“My hope is that all these things are more long-term and sustainable and not just done in reaction to the fact that people are still on edge about some of the racial reckoning that took place in 2020,” said Miami professor Willis Jones, who studies the relationship between economics and HBCU athletics.
Celebration Bowl executive director John Grant shared similar thoughts as Sanders, in that HBCU programs like JSU must seek corporate backing to reach their full potential, but it’s a two-way street.
“It’s up to us to continue to push the envelope and to create value so that corporations are willing to invest and see the return on investment,” said Grant, who oversees the ESPN-owned bowl game.
One of the biggest benefits of increased exposure, like appearances on national TV, is the priceless impact on enrollment, a core funding mechanism at most universities, but especially at HBCUs.
JSU saw its enrollment increase 2.3% to 7,080 this past fall, according to a school report. The uptick can be attributed to a 27% bump in its freshman class this year, while the school bounces back from the ongoing pandemic that disrupts colleges nationwide. As the pandemic subsides, the success of the football program can be a catalyst for driving enrollment back to nearly 10,000 students, which it posted in 2017.
For decades, there’s been a link to athletic success boosting activity in the admissions office. The reigning Celebration Bowl champs North Carolina A&T, which recently left the MEAC for the Big South Conference, projects an increased headcount of 14,000 by 2023, up from the 13,322 overall this fall.
“Enrollment at HBCUs is a key piece to financial sustainability and improvement to athletics,” said former Florida A&M athletic director Milton Overton, who is now AD at Kennesaw State. “If your enrollment grows, then the university has more opportunity to provide support.”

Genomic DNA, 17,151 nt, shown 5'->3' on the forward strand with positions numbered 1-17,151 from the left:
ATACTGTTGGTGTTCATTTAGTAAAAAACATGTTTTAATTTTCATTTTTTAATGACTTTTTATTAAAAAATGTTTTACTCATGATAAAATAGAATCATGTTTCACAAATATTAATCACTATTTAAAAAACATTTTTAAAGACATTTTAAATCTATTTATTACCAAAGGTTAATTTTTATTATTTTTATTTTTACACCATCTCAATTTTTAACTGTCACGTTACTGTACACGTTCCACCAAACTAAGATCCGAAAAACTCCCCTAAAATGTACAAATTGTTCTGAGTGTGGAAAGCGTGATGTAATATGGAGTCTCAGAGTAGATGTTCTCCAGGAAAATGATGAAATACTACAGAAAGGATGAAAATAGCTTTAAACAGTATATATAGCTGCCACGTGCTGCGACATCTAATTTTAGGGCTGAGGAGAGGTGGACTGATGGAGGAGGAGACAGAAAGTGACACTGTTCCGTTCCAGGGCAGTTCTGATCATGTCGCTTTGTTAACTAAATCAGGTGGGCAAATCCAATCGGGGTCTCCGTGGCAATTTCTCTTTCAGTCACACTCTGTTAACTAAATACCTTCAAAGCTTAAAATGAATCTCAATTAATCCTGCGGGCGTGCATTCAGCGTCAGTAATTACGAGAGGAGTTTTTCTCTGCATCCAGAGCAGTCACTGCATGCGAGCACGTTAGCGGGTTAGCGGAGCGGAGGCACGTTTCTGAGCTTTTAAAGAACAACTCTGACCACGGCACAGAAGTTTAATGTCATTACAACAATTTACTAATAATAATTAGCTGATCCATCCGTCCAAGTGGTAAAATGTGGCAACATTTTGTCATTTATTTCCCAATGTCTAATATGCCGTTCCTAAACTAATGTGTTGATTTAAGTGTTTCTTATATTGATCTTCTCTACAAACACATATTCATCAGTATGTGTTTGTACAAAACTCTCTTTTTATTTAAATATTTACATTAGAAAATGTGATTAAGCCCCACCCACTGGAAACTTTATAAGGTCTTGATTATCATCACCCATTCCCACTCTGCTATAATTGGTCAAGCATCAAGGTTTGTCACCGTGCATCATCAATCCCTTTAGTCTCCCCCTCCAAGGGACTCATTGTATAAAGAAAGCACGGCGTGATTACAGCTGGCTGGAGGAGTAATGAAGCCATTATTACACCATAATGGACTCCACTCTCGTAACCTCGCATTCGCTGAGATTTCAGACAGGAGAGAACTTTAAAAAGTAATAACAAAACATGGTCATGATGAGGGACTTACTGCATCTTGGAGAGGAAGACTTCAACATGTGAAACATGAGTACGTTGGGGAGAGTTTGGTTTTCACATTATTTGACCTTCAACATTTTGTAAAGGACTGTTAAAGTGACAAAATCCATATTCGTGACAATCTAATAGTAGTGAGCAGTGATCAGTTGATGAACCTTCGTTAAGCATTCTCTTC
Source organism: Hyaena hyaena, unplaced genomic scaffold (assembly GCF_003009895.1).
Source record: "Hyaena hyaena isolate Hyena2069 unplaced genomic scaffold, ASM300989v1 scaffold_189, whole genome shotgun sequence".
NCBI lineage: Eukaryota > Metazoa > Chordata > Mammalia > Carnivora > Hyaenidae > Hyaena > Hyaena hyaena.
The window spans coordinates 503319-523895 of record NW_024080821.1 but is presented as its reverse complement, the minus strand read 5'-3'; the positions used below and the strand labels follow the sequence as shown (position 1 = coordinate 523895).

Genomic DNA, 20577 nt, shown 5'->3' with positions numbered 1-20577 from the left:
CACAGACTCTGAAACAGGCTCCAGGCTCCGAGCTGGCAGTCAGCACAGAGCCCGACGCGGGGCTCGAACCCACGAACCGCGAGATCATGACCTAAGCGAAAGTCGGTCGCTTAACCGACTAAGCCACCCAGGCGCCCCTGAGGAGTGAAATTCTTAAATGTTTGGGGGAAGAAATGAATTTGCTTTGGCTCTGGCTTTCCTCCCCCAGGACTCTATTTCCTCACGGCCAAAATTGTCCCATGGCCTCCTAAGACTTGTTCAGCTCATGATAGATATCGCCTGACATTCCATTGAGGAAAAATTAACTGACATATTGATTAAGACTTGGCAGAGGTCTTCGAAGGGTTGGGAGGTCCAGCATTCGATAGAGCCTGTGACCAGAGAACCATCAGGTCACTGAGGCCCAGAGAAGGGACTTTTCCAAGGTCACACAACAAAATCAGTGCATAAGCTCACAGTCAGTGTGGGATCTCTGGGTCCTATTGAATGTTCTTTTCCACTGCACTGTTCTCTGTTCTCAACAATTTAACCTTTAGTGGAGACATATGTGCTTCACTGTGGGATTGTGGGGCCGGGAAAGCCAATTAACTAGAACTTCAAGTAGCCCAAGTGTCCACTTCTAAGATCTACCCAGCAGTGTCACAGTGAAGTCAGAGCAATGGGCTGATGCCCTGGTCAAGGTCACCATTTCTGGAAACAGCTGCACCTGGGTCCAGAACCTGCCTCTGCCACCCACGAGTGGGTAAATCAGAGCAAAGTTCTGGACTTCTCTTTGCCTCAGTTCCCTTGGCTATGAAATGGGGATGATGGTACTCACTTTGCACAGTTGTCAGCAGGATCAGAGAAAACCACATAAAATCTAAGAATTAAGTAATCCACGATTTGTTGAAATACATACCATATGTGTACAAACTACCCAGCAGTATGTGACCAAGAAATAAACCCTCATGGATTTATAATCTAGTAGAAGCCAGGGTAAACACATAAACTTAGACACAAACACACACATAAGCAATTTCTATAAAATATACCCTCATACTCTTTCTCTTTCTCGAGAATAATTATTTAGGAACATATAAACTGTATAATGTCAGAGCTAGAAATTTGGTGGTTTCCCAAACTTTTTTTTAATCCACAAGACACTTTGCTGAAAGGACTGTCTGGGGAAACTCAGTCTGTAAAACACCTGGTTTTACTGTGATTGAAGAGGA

The momentum behind Sanders is being felt beyond campus borders. Visit Jackson CEO and president Rickey Thigpen estimates home games this season generated about $23 million in economic impact. That’s not including the $4.7 million projection for the SWAC Championship alone on Dec. 4.
Economic impact figures can be viewed with skepticism, but these at least provide a glimpse into how the momentum behind the football program has helped drive up revenue for local businesses in Jackson and nearby cities. Other HBCUs have taken notice of what a popular coach can bring—hinted at by the recent hirings of Heisman Trophy winner Eddie George at Tennessee State and ex-NBA star Reggie Theus at Bethune-Cookman.
Sanders, who is on a four-year, $1.2 million deal, was linked to the TCU job before the school filled the position. The rumors of his interest in a head coaching role at a larger program are unlikely to diminish, especially if the success continues at JSU. The former Florida State standout has maintained his commitment to the Tigers, but history has shown a great opportunity—and a bigger paycheck—can sway almost any coach.
Whether he stays for two more years or 20 years, Sanders is enjoying this moment, while also doubling down on a sustainability playbook that will make JSU a winner long after he’s done coaching.
“We have work to do,” he said.
(This story has been updated in the 10th paragraph with the exact number of HBCU games shown on ESPN platforms.)